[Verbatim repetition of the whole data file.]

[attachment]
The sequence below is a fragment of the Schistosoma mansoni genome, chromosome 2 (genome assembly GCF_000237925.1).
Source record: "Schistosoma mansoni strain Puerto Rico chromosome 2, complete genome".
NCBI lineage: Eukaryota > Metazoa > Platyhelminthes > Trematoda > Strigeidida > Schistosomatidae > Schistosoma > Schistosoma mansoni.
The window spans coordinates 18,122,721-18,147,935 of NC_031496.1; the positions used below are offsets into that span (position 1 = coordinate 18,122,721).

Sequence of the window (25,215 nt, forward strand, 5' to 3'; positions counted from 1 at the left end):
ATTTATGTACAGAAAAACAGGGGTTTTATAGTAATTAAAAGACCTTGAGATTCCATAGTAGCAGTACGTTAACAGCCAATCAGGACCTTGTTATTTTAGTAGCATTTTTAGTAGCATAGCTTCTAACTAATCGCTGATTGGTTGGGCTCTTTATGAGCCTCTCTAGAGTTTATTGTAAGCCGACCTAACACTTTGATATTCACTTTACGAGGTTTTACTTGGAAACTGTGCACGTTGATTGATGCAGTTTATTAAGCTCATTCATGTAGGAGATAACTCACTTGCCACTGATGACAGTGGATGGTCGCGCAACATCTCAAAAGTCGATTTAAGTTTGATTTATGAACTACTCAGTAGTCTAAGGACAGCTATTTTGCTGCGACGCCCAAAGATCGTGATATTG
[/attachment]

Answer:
The sequence below is a fragment of the Schistosoma mansoni genome, chromosome 2 (genome assembly GCF_000237925.1).
Source record: "Schistosoma mansoni strain Puerto Rico chromosome 2, complete genome".
NCBI lineage: Eukaryota > Metazoa > Platyhelminthes > Trematoda > Strigeidida > Schistosomatidae > Schistosoma > Schistosoma mansoni.
The window spans coordinates 18,122,721-18,147,935 of NC_031496.1; the positions used below are offsets into that span (position 1 = coordinate 18,122,721).

Sequence of the window (25,215 nt, forward strand, 5' to 3'; positions counted from 1 at the left end):
ATTTATGTACAGAAAAACAGGGGTTTTATAGTAATTAAAAGACCTTGAGATTCCATAGTAGCAGTACGTTAACAGCCAATCAGGACCTTGTTATTTTAGTAGCATTTTTAGTAGCATAGCTTCTAACTAATCGCTGATTGGTTGGGCTCTTTATGAGCCTCTCTAGAGTTTATTGTAAGCCGACCTAACACTTTGATATTCACTTTACGAGGTTTTACTTGGAAACTGTGCACGTTGATTGATGCAGTTTATTAAGCTCATTCATGTAGGAGATAACTCACTTGCCACTGATGACAGTGGATGGTCGCGCAACATCTCAAAAGTCGATTTAAGTTTGATTTATGAACTACTCAGTAGTCTAAGGACAGCTATTTTGCTGCGACGCCCAAAGATCGTGATATTG